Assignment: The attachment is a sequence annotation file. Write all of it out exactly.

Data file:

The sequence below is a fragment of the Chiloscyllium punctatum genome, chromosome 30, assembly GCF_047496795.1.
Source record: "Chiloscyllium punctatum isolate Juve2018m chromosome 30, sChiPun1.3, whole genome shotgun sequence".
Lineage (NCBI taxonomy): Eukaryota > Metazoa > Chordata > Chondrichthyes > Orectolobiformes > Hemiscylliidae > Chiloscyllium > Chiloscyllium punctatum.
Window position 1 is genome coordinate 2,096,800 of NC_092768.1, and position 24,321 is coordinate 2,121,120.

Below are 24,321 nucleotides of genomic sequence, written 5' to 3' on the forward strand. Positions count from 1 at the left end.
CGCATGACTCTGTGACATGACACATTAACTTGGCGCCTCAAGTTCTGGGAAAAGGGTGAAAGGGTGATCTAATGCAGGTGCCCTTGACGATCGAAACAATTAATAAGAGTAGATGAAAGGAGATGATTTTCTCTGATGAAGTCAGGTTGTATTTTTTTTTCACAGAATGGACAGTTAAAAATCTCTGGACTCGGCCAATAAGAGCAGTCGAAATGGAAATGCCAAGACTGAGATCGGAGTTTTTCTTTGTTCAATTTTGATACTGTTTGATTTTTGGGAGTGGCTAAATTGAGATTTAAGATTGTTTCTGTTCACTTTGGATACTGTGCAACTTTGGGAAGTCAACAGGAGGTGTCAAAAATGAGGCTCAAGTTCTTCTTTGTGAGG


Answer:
The sequence below is a fragment of the Chiloscyllium punctatum genome, chromosome 30, assembly GCF_047496795.1.
Source record: "Chiloscyllium punctatum isolate Juve2018m chromosome 30, sChiPun1.3, whole genome shotgun sequence".
Lineage (NCBI taxonomy): Eukaryota > Metazoa > Chordata > Chondrichthyes > Orectolobiformes > Hemiscylliidae > Chiloscyllium > Chiloscyllium punctatum.
Window position 1 is genome coordinate 2,096,800 of NC_092768.1, and position 24,321 is coordinate 2,121,120.

Below are 24,321 nucleotides of genomic sequence, written 5' to 3' on the forward strand. Positions count from 1 at the left end.
CGCATGACTCTGTGACATGACACATTAACTTGGCGCCTCAAGTTCTGGGAAAAGGGTGAAAGGGTGATCTAATGCAGGTGCCCTTGACGATCGAAACAATTAATAAGAGTAGATGAAAGGAGATGATTTTCTCTGATGAAGTCAGGTTGTATTTTTTTTTCACAGAATGGACAGTTAAAAATCTCTGGACTCGGCCAATAAGAGCAGTCGAAATGGAAATGCCAAGACTGAGATCGGAGTTTTTCTTTGTTCAATTTTGATACTGTTTGATTTTTGGGAGTGGCTAAATTGAGATTTAAGATTGTTTCTGTTCACTTTGGATACTGTGCAACTTTGGGAAGTCAACAGGAGGTGTCAAAAATGAGGCTCAAGTTCTTCTTTGTGAGG